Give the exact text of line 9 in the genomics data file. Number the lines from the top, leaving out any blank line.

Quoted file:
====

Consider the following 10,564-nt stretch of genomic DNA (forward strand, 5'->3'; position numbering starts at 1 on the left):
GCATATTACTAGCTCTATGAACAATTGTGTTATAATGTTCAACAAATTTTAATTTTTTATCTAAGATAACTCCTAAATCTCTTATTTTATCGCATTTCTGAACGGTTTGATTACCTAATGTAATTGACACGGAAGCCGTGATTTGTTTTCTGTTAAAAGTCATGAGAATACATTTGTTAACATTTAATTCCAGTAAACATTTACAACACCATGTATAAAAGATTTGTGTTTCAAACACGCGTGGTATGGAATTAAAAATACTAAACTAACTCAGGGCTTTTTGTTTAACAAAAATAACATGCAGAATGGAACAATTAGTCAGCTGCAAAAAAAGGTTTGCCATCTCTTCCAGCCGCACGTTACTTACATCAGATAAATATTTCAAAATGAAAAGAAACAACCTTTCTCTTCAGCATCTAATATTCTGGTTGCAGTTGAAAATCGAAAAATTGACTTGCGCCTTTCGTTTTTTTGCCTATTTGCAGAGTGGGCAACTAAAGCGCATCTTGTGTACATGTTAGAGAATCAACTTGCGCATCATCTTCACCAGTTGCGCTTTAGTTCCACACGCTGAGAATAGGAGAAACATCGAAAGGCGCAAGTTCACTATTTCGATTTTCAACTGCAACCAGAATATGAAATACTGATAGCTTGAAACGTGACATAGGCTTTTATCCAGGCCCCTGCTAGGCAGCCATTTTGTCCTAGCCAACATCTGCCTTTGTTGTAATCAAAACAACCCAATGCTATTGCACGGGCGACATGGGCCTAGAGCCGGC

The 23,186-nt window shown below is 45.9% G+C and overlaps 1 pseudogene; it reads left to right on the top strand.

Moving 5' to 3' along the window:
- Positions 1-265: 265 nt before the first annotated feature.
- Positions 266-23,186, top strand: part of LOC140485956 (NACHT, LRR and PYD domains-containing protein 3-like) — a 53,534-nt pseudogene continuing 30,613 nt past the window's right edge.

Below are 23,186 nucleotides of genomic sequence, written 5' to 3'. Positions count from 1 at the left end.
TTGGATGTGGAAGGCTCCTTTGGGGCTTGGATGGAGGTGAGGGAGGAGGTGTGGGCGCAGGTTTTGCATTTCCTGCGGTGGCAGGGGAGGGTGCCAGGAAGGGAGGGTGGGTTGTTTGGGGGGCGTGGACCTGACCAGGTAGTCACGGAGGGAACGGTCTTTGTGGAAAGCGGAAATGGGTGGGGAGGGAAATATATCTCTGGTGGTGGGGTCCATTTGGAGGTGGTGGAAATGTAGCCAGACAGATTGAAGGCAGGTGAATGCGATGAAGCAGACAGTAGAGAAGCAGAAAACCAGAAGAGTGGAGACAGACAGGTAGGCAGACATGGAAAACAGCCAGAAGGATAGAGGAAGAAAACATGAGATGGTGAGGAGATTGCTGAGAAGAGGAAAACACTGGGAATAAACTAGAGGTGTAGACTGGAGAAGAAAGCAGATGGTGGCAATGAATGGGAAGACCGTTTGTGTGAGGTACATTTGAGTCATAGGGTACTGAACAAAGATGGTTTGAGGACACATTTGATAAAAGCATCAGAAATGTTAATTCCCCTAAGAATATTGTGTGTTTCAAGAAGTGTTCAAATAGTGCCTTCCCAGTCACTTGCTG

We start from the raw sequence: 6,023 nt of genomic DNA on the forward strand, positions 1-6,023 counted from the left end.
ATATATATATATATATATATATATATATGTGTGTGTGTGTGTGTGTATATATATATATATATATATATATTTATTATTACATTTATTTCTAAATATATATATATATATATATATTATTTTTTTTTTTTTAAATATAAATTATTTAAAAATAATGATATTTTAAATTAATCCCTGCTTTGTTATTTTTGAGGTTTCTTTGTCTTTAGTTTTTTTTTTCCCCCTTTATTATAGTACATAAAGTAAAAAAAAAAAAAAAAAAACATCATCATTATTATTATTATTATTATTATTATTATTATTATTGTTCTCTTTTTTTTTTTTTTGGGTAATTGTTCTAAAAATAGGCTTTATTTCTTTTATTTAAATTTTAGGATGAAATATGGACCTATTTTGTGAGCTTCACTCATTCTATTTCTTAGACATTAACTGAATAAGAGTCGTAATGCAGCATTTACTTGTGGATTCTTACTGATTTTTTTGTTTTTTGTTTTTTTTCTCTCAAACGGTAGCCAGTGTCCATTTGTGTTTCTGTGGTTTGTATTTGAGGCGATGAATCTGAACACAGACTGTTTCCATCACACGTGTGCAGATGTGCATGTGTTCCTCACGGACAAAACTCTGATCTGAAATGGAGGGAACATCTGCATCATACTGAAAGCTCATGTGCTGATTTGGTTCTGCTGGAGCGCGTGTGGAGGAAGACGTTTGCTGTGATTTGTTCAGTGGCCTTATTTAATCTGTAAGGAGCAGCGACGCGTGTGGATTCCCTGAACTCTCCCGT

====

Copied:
We start from the raw sequence: 6,023 nt of genomic DNA on the forward strand, positions 1-6,023 counted from the left end.